Hip arthroscopy, physical therapy may improve femoroacetabular impingement syndrome
Published results showed patients with femoroacetabular impingement had statistically and clinically significant short-term improvements in hip pain, function and quality of life when treated with either hip arthroscopy or physical therapy.
In a systematic database search, researchers identified three randomized controlled trials in which patients with femoroacetabular impingement syndrome received treatment with either hip arthroscopy or physical therapy. Researchers evaluated the international hip outcome tool–33 (iHot–33) score between 6 and 8 months after the interventions, and computed the pooled mean difference in iHOT-33 scores within and between the treatment arms using a random effects model.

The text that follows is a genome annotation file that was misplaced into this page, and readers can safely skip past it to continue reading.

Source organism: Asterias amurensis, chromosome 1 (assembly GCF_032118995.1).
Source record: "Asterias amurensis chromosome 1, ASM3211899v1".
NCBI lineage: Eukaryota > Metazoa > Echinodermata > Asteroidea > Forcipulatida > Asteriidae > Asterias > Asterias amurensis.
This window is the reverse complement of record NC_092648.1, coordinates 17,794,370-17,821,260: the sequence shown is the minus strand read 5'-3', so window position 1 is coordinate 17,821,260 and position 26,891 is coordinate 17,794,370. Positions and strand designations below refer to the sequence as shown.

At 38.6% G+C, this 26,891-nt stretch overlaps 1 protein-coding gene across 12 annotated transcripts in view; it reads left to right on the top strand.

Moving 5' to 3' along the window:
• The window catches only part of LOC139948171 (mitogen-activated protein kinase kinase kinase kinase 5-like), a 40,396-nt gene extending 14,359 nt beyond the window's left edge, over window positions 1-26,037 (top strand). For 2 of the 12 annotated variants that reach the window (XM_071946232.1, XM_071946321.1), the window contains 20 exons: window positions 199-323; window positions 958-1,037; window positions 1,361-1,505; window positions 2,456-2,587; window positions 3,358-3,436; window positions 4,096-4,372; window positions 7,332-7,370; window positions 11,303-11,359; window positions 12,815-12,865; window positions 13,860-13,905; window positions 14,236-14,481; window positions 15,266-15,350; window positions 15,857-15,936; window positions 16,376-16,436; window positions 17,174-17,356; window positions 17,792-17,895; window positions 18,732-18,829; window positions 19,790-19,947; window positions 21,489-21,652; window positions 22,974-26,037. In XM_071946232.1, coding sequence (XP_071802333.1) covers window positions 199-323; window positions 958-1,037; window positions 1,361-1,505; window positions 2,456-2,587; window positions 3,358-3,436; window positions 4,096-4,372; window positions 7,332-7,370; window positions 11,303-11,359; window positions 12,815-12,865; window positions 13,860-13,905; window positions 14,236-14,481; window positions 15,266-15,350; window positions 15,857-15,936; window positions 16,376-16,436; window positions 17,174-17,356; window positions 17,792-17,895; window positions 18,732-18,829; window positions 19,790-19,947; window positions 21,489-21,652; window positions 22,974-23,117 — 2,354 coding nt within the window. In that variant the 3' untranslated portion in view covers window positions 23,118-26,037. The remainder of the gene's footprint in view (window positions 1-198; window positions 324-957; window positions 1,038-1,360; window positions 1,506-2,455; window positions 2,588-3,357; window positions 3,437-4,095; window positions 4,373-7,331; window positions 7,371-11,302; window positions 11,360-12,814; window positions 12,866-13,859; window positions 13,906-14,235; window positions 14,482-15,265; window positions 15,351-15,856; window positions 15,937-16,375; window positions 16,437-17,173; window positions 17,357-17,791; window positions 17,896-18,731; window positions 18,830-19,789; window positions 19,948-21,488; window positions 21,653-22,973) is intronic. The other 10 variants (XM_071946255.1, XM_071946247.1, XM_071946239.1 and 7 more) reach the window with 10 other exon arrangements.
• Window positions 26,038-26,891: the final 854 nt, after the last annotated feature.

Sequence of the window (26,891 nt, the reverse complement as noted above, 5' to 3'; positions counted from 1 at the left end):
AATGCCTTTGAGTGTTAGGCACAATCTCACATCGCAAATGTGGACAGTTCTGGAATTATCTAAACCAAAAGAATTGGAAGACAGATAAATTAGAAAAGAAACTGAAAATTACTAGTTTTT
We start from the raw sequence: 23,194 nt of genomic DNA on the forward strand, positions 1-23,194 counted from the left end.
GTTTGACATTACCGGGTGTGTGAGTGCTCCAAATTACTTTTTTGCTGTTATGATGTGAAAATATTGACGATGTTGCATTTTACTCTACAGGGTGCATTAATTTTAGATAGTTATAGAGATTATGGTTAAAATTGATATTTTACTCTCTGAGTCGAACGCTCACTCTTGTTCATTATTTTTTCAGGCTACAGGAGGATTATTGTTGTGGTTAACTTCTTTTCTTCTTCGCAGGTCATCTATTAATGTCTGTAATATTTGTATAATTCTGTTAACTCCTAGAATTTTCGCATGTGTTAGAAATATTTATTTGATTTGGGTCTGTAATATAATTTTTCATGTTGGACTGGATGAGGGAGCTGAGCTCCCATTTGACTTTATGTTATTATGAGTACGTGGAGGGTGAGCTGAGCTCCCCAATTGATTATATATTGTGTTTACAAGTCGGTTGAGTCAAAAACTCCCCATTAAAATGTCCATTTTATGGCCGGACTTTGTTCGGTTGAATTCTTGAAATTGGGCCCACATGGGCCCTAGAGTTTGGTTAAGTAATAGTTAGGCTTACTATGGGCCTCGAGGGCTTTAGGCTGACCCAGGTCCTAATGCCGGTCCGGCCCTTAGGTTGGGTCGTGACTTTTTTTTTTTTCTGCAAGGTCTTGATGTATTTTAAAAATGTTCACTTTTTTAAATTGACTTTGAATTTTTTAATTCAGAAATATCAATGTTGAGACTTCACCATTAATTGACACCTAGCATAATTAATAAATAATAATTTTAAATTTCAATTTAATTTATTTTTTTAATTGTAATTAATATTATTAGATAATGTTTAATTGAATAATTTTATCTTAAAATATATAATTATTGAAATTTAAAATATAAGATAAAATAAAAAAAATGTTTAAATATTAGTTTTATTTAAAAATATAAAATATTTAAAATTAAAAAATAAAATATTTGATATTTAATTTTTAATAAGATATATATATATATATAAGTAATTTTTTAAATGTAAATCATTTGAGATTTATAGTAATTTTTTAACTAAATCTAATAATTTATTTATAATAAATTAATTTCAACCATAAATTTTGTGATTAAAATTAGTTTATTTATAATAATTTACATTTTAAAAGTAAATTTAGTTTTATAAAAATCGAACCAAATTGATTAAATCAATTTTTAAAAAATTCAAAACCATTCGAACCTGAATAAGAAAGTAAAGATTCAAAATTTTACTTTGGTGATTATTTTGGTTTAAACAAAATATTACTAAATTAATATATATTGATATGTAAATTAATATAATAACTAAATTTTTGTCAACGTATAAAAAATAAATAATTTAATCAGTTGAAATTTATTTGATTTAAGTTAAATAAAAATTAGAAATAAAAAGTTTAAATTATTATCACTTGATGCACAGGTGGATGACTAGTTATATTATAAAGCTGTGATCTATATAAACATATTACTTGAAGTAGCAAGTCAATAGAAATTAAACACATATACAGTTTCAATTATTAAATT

Results showed significant increases in iHOT–33 from baseline to follow-up for both hip arthroscopy and physical therapy. Compared with physical therapy, researchers found significantly higher iHOT–33 scores at follow-up among patients who received hip arthroscopy.
“The superiority of hip arthroscopy as compared to physical therapy was statistically proven, but the clinical relevance of these findings remains unclear as the difference between the effects of hip arthroscopy and physical therapy may not be clinically detected by patients,” the authors wrote. “One of the main future research challenges is to identify which patients could best benefit from each of these interventions.”